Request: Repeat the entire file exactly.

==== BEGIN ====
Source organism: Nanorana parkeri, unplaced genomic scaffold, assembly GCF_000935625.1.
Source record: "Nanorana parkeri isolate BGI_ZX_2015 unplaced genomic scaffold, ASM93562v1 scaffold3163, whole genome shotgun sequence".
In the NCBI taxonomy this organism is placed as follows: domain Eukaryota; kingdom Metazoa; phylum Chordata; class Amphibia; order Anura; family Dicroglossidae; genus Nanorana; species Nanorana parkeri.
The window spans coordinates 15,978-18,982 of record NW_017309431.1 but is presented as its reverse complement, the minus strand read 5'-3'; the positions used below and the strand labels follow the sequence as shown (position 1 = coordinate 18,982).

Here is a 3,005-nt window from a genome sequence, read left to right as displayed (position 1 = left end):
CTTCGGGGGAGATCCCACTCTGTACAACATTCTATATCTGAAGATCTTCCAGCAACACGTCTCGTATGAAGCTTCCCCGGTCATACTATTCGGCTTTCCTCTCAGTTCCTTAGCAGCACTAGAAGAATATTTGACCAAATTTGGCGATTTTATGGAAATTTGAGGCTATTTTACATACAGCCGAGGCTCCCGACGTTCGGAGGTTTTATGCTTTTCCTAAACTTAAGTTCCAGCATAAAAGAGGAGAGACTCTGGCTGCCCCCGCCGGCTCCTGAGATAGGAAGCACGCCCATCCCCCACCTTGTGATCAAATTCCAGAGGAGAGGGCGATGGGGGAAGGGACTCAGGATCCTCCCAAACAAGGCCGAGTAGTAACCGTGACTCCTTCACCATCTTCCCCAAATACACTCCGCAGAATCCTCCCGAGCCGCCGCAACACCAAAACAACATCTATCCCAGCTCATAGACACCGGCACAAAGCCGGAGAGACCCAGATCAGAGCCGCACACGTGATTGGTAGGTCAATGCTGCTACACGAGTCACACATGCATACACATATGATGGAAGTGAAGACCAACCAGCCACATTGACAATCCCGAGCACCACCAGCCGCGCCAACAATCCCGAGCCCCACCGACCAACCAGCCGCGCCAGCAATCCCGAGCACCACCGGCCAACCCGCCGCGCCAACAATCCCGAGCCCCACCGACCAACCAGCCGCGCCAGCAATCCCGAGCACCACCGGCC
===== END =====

Source organism: Nanorana parkeri, unplaced genomic scaffold, assembly GCF_000935625.1.
Source record: "Nanorana parkeri isolate BGI_ZX_2015 unplaced genomic scaffold, ASM93562v1 scaffold3163, whole genome shotgun sequence".
In the NCBI taxonomy this organism is placed as follows: domain Eukaryota; kingdom Metazoa; phylum Chordata; class Amphibia; order Anura; family Dicroglossidae; genus Nanorana; species Nanorana parkeri.
The window spans coordinates 15,978-18,982 of record NW_017309431.1 but is presented as its reverse complement, the minus strand read 5'-3'; the positions used below and the strand labels follow the sequence as shown (position 1 = coordinate 18,982).

Here is a 3,005-nt window from a genome sequence, read left to right as displayed (position 1 = left end):
CTTCGGGGGAGATCCCACTCTGTACAACATTCTATATCTGAAGATCTTCCAGCAACACGTCTCGTATGAAGCTTCCCCGGTCATACTATTCGGCTTTCCTCTCAGTTCCTTAGCAGCACTAGAAGAATATTTGACCAAATTTGGCGATTTTATGGAAATTTGAGGCTATTTTACATACAGCCGAGGCTCCCGACGTTCGGAGGTTTTATGCTTTTCCTAAACTTAAGTTCCAGCATAAAAGAGGAGAGACTCTGGCTGCCCCCGCCGGCTCCTGAGATAGGAAGCACGCCCATCCCCCACCTTGTGATCAAATTCCAGAGGAGAGGGCGATGGGGGAAGGGACTCAGGATCCTCCCAAACAAGGCCGAGTAGTAACCGTGACTCCTTCACCATCTTCCCCAAATACACTCCGCAGAATCCTCCCGAGCCGCCGCAACACCAAAACAACATCTATCCCAGCTCATAGACACCGGCACAAAGCCGGAGAGACCCAGATCAGAGCCGCACACGTGATTGGTAGGTCAATGCTGCTACACGAGTCACACATGCATACACATATGATGGAAGTGAAGACCAACCAGCCACATTGACAATCCCGAGCACCACCAGCCGCGCCAACAATCCCGAGCCCCACCGACCAACCAGCCGCGCCAGCAATCCCGAGCACCACCGGCCAACCCGCCGCGCCAACAATCCCGAGCCCCACCGACCAACCAGCCGCGCCAGCAATCCCGAGCACCACCGGCC